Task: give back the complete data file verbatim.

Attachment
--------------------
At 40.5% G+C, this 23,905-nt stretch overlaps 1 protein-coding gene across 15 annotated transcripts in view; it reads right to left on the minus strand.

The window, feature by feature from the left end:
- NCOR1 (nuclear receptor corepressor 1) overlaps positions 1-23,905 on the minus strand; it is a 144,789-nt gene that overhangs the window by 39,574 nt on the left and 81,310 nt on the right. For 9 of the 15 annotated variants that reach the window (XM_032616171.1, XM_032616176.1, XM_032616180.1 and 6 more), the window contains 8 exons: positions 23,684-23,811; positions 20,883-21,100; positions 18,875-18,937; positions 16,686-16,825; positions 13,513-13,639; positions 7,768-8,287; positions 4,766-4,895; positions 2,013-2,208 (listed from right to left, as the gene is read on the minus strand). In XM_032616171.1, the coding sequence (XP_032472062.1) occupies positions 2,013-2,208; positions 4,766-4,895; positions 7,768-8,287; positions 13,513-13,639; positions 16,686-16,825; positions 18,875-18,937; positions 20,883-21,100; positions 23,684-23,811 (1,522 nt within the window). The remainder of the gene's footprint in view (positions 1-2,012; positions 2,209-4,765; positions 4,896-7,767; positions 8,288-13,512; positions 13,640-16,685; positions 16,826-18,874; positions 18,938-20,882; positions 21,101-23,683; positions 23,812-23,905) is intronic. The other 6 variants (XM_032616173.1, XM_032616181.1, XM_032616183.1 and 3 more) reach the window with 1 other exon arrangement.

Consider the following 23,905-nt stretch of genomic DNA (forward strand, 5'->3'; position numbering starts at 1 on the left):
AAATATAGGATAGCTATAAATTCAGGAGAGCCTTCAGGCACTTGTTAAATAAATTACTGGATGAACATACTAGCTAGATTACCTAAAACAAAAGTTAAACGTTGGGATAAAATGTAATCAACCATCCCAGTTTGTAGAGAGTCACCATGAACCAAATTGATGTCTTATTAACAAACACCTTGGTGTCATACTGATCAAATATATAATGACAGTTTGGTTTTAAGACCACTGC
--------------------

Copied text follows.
At 40.5% G+C, this 23,905-nt stretch overlaps 1 protein-coding gene across 15 annotated transcripts in view; it reads right to left on the minus strand.

The window, feature by feature from the left end:
- NCOR1 (nuclear receptor corepressor 1) overlaps positions 1-23,905 on the minus strand; it is a 144,789-nt gene that overhangs the window by 39,574 nt on the left and 81,310 nt on the right. For 9 of the 15 annotated variants that reach the window (XM_032616171.1, XM_032616176.1, XM_032616180.1 and 6 more), the window contains 8 exons: positions 23,684-23,811; positions 20,883-21,100; positions 18,875-18,937; positions 16,686-16,825; positions 13,513-13,639; positions 7,768-8,287; positions 4,766-4,895; positions 2,013-2,208 (listed from right to left, as the gene is read on the minus strand). In XM_032616171.1, the coding sequence (XP_032472062.1) occupies positions 2,013-2,208; positions 4,766-4,895; positions 7,768-8,287; positions 13,513-13,639; positions 16,686-16,825; positions 18,875-18,937; positions 20,883-21,100; positions 23,684-23,811 (1,522 nt within the window). The remainder of the gene's footprint in view (positions 1-2,012; positions 2,209-4,765; positions 4,896-7,767; positions 8,288-13,512; positions 13,640-16,685; positions 16,826-18,874; positions 18,938-20,882; positions 21,101-23,683; positions 23,812-23,905) is intronic. The other 6 variants (XM_032616173.1, XM_032616181.1, XM_032616183.1 and 3 more) reach the window with 1 other exon arrangement.

Consider the following 23,905-nt stretch of genomic DNA (forward strand, 5'->3'; position numbering starts at 1 on the left):
AAATATAGGATAGCTATAAATTCAGGAGAGCCTTCAGGCACTTGTTAAATAAATTACTGGATGAACATACTAGCTAGATTACCTAAAACAAAAGTTAAACGTTGGGATAAAATGTAATCAACCATCCCAGTTTGTAGAGAGTCACCATGAACCAAATTGATGTCTTATTAACAAACACCTTGGTGTCATACTGATCAAATATATAATGACAGTTTGGTTTTAAGACCACTGC